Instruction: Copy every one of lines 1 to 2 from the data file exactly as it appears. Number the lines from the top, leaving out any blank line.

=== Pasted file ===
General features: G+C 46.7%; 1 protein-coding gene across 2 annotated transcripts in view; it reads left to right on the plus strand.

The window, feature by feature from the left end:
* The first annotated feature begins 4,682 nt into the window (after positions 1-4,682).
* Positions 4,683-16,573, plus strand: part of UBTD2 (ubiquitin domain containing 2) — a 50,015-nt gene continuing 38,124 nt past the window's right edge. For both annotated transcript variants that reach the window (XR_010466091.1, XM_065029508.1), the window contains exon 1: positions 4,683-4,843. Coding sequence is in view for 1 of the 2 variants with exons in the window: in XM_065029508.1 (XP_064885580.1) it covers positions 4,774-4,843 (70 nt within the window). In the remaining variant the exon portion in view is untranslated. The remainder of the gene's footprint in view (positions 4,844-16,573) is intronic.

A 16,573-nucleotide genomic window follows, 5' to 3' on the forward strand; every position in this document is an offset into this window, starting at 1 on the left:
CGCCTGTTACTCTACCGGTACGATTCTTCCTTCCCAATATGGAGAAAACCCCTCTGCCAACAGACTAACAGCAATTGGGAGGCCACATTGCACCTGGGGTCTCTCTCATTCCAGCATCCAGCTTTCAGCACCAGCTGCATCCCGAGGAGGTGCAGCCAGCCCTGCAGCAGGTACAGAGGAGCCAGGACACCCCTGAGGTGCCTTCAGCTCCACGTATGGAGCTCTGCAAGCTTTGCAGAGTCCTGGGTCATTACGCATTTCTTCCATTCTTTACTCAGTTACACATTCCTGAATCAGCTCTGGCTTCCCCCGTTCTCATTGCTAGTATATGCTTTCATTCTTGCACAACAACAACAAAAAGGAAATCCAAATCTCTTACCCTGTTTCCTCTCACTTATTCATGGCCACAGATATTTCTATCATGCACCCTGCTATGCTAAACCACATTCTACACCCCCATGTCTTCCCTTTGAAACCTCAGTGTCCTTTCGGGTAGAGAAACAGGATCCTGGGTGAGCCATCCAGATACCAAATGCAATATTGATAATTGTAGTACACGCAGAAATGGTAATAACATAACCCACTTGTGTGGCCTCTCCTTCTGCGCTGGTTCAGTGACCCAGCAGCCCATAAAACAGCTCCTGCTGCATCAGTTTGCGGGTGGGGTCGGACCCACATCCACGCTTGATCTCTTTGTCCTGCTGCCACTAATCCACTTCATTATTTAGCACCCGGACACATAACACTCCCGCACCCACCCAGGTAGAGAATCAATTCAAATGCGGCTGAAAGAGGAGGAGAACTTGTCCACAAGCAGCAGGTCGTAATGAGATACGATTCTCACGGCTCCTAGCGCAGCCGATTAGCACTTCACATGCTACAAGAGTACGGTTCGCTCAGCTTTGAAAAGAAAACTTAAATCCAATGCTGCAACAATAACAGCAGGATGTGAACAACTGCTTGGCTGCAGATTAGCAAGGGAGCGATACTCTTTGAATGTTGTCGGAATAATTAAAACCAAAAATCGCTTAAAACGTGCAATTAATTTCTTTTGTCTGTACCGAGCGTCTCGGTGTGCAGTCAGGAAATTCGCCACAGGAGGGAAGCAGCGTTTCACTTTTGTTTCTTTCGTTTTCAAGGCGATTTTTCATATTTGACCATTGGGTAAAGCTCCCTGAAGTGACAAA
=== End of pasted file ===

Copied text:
General features: G+C 46.7%; 1 protein-coding gene across 2 annotated transcripts in view; it reads left to right on the plus strand.

The window, feature by feature from the left end: